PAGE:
After that, I decided I needed a break, and started doing some very pared down observational drawings of twigs I picked up in the park. This was supposed to be the work that fed me, levelled me, and got me to a place where I could think clearly. I’m still not sure whether this is unfortunately or fortunately, the work that turned into the next Project, that I am going to show in May. Fortunately because it has become a body of work that really means something to me, and will be my first solo show at RBSA. Unfortunately because I am beginning to feel like I’ve not had that rest yet.

And yet there’s still that voice asking “What’s next?”… 

We live in an age when artists are posting on Instagram and twitter weekly, daily, even hourly… what they are making and doing, what’s going on… what’s NEXT?

Well. I’m going to need a break. This year so far has been astonishing, amazing and wonderful, full of opportunities and meetings and conversations and achievements. But that level of artistic activity is not sustainable. There needs to be down time… slow time… thinking time…

and I’m really looking forward to it… maybe in June?

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Did I tell you I’ve been to America?

After the last time I went in 2014 there were ripples… extra exhibitions, extra connections, for years after. And then remarkably the invitation from Debra and the pull back…

I’m starting to feel that happening again, and I’m so glad of it. An existing connection strengthened. I am a firm believer that these connections make the world a better place. It might just be little old me, doing a bit of art, but it is important. You’ll not convince me otherwise. 

While Deb and I talked and worked together, and for the ten days lived together, a bond was strengthened.

While Colin and I rehearsed my Drawing Songs, and figured out new and exciting arrangements for guitar player with blisters, we swapped stories of bands and songs: those we had played and those we knew… some in common, and some new, a friendship formed. Hilarity ensued.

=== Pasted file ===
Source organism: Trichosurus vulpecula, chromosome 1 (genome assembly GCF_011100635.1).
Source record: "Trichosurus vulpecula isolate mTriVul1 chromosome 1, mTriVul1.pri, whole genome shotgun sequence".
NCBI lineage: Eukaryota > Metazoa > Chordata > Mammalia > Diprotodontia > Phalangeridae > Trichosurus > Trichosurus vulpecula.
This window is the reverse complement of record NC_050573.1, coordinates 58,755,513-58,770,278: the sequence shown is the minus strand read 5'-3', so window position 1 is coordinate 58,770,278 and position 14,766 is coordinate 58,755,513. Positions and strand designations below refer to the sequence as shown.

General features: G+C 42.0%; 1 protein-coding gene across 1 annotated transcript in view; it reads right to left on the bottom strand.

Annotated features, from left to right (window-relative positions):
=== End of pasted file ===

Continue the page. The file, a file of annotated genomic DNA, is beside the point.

I casually dropped into the conversation that I might write some lyrics about my trip… and if I did, and if he was interested I would send them to Colin if he’d like to write the music.

Well I did. He did. And yesterday he sent me the first draft recording.

I love it… it actually sounds American. Whatever that means. I don’t just mean his accent. I don’t know what we will do with it, but we will probably record it properly, with some harmonies and maybe a violin. 

What better way to document my stay?



I had ten days in Jamestown
To get to know myself
I saw my lives hung on the walls
My loves placed out on shelves

You built for me a small house
So I would feel at home
Flowers grew up all the walls
But I sat inside on my own

Every line I’d ever drawn
And every stitch I’d sewn
Laid out bare before me
My tears, my blood and bones

I sang songs that felt like family
You played songs I’d never heard
They sounded pretty and sweet to me
But I don’t remember the words

I owe so much to so many
I couldn’t pay it back in full
I could count out all my pennies
And I’d still owe you some more

 Every line I’d ever drawn
And every stitch I’d sewn
Laid out bare before me
My tears, my blood and bones

If I had ten more days in Jamestown
I might stay till I die
Because every day I spend there
Is like I’ve only just arrived

Because every song I write there
I take liberties with rhyme
Because every friend I make there
Is like I’ve known them all the time